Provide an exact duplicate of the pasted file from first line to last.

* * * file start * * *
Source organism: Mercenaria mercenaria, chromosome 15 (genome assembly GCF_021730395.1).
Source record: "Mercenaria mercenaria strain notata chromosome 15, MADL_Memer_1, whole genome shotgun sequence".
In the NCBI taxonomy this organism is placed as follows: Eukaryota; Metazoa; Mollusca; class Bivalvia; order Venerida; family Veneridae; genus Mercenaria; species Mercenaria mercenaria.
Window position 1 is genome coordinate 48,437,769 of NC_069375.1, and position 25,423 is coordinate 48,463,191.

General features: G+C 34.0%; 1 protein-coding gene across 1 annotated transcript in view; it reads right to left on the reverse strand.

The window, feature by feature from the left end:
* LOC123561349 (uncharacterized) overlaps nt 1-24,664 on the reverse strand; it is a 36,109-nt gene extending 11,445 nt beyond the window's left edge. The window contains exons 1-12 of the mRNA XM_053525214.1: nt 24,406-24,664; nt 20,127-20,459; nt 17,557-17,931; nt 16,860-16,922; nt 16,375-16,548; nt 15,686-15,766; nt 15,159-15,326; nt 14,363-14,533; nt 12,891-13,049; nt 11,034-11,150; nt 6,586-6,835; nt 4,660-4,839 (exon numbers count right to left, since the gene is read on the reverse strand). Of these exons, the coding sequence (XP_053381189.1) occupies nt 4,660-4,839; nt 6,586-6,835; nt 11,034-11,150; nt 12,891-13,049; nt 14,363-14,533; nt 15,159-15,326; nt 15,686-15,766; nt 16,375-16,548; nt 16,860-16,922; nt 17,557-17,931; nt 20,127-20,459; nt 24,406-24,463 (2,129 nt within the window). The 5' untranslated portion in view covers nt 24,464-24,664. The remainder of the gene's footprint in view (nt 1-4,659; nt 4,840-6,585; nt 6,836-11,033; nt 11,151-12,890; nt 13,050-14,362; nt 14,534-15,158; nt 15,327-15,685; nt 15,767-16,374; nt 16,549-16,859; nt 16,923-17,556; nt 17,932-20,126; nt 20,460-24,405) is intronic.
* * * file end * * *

Source organism: Mercenaria mercenaria, chromosome 15 (genome assembly GCF_021730395.1).
Source record: "Mercenaria mercenaria strain notata chromosome 15, MADL_Memer_1, whole genome shotgun sequence".
In the NCBI taxonomy this organism is placed as follows: Eukaryota; Metazoa; Mollusca; class Bivalvia; order Venerida; family Veneridae; genus Mercenaria; species Mercenaria mercenaria.
Window position 1 is genome coordinate 48,437,769 of NC_069375.1, and position 25,423 is coordinate 48,463,191.

General features: G+C 34.0%; 1 protein-coding gene across 1 annotated transcript in view; it reads right to left on the reverse strand.

The window, feature by feature from the left end:
* LOC123561349 (uncharacterized) overlaps nt 1-24,664 on the reverse strand; it is a 36,109-nt gene extending 11,445 nt beyond the window's left edge. The window contains exons 1-12 of the mRNA XM_053525214.1: nt 24,406-24,664; nt 20,127-20,459; nt 17,557-17,931; nt 16,860-16,922; nt 16,375-16,548; nt 15,686-15,766; nt 15,159-15,326; nt 14,363-14,533; nt 12,891-13,049; nt 11,034-11,150; nt 6,586-6,835; nt 4,660-4,839 (exon numbers count right to left, since the gene is read on the reverse strand). Of these exons, the coding sequence (XP_053381189.1) occupies nt 4,660-4,839; nt 6,586-6,835; nt 11,034-11,150; nt 12,891-13,049; nt 14,363-14,533; nt 15,159-15,326; nt 15,686-15,766; nt 16,375-16,548; nt 16,860-16,922; nt 17,557-17,931; nt 20,127-20,459; nt 24,406-24,463 (2,129 nt within the window). The 5' untranslated portion in view covers nt 24,464-24,664. The remainder of the gene's footprint in view (nt 1-4,659; nt 4,840-6,585; nt 6,836-11,033; nt 11,151-12,890; nt 13,050-14,362; nt 14,534-15,158; nt 15,327-15,685; nt 15,767-16,374; nt 16,549-16,859; nt 16,923-17,556; nt 17,932-20,126; nt 20,460-24,405) is intronic.